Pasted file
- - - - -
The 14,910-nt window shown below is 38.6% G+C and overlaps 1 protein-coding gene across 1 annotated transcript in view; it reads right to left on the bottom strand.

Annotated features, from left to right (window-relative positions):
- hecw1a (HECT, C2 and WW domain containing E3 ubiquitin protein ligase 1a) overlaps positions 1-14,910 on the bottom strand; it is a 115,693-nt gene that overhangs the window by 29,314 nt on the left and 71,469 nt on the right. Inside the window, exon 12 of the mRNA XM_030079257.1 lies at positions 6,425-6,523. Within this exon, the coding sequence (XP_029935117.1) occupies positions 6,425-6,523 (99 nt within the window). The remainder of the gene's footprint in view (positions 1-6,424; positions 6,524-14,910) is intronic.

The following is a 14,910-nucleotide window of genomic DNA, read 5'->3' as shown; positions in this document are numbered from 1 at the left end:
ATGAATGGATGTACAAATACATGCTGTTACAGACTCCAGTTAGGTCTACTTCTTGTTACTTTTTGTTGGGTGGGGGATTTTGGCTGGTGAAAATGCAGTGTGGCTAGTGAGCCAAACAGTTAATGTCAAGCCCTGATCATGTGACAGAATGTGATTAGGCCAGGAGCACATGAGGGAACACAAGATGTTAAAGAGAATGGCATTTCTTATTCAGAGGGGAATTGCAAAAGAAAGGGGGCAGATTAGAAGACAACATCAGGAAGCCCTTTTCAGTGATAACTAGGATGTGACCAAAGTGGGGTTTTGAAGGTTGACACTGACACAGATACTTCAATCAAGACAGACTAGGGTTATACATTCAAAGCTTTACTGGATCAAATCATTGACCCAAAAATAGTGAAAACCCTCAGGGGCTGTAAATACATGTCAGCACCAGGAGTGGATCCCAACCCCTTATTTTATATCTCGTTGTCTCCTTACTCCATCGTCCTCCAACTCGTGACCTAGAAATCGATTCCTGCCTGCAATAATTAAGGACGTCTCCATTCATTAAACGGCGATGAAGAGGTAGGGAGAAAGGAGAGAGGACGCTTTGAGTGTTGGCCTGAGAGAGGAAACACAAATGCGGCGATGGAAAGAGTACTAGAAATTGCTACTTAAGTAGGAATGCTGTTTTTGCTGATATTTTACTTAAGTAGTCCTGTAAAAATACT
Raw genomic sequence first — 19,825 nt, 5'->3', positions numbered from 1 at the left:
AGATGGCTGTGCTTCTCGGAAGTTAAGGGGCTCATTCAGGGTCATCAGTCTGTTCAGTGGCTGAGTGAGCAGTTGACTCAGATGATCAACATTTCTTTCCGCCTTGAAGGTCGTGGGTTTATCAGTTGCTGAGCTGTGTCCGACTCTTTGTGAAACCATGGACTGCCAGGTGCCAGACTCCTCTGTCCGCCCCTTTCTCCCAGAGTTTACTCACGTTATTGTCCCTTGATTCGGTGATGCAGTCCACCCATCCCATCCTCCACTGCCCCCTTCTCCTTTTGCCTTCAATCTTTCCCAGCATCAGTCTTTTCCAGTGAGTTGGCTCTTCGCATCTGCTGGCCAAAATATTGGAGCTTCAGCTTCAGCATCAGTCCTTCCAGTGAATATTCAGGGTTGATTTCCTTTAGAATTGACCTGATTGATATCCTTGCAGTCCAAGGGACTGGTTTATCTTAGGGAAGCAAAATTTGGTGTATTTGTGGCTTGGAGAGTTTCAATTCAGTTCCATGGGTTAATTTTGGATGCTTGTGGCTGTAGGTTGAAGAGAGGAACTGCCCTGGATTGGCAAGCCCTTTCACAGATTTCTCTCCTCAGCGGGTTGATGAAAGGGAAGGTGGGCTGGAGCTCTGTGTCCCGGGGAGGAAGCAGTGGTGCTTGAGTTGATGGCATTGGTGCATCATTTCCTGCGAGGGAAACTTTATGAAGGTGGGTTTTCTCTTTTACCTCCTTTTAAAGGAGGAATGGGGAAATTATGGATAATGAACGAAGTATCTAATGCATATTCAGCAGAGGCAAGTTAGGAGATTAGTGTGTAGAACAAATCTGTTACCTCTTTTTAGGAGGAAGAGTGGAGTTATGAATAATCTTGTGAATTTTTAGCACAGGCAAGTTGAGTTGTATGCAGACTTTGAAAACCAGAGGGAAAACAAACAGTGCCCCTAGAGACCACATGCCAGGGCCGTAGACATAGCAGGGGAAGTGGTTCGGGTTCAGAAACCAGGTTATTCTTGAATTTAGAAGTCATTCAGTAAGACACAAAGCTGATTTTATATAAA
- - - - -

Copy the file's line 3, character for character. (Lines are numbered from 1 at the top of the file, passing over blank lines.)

- hecw1a (HECT, C2 and WW domain containing E3 ubiquitin protein ligase 1a) overlaps positions 1-14,910 on the bottom strand; it is a 115,693-nt gene that overhangs the window by 29,314 nt on the left and 71,469 nt on the right. Inside the window, exon 12 of the mRNA XM_030079257.1 lies at positions 6,425-6,523. Within this exon, the coding sequence (XP_029935117.1) occupies positions 6,425-6,523 (99 nt within the window). The remainder of the gene's footprint in view (positions 1-6,424; positions 6,524-14,910) is intronic.